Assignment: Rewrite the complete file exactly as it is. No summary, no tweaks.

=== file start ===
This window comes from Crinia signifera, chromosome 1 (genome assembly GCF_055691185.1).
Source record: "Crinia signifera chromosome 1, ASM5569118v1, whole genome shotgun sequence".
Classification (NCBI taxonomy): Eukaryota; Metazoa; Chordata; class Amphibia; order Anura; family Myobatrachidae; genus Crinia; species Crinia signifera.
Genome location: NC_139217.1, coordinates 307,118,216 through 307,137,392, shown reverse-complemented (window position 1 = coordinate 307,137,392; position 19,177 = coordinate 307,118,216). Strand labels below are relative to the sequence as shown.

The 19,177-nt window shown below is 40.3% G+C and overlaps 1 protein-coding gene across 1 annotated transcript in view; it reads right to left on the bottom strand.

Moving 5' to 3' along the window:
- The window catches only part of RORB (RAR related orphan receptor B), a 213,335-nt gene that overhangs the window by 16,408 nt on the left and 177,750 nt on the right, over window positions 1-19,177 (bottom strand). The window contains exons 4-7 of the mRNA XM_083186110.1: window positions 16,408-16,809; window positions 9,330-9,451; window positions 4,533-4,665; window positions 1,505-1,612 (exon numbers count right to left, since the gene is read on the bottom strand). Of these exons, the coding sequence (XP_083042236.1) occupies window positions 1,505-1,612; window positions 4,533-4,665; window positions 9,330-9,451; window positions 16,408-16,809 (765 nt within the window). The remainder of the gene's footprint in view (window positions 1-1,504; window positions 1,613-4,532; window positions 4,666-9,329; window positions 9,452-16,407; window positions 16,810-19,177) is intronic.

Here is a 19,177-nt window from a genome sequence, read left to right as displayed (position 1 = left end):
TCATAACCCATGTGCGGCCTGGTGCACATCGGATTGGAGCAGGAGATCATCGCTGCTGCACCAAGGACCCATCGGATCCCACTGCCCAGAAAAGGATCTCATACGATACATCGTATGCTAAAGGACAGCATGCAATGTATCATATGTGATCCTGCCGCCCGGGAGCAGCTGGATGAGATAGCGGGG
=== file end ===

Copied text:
This window comes from Crinia signifera, chromosome 1 (genome assembly GCF_055691185.1).
Source record: "Crinia signifera chromosome 1, ASM5569118v1, whole genome shotgun sequence".
Classification (NCBI taxonomy): Eukaryota; Metazoa; Chordata; class Amphibia; order Anura; family Myobatrachidae; genus Crinia; species Crinia signifera.
Genome location: NC_139217.1, coordinates 307,118,216 through 307,137,392, shown reverse-complemented (window position 1 = coordinate 307,137,392; position 19,177 = coordinate 307,118,216). Strand labels below are relative to the sequence as shown.

The 19,177-nt window shown below is 40.3% G+C and overlaps 1 protein-coding gene across 1 annotated transcript in view; it reads right to left on the bottom strand.

Moving 5' to 3' along the window:
- The window catches only part of RORB (RAR related orphan receptor B), a 213,335-nt gene that overhangs the window by 16,408 nt on the left and 177,750 nt on the right, over window positions 1-19,177 (bottom strand). The window contains exons 4-7 of the mRNA XM_083186110.1: window positions 16,408-16,809; window positions 9,330-9,451; window positions 4,533-4,665; window positions 1,505-1,612 (exon numbers count right to left, since the gene is read on the bottom strand). Of these exons, the coding sequence (XP_083042236.1) occupies window positions 1,505-1,612; window positions 4,533-4,665; window positions 9,330-9,451; window positions 16,408-16,809 (765 nt within the window). The remainder of the gene's footprint in view (window positions 1-1,504; window positions 1,613-4,532; window positions 4,666-9,329; window positions 9,452-16,407; window positions 16,810-19,177) is intronic.

Here is a 19,177-nt window from a genome sequence, read left to right as displayed (position 1 = left end):
TCATAACCCATGTGCGGCCTGGTGCACATCGGATTGGAGCAGGAGATCATCGCTGCTGCACCAAGGACCCATCGGATCCCACTGCCCAGAAAAGGATCTCATACGATACATCGTATGCTAAAGGACAGCATGCAATGTATCATATGTGATCCTGCCGCCCGGGAGCAGCTGGATGAGATAGCGGGG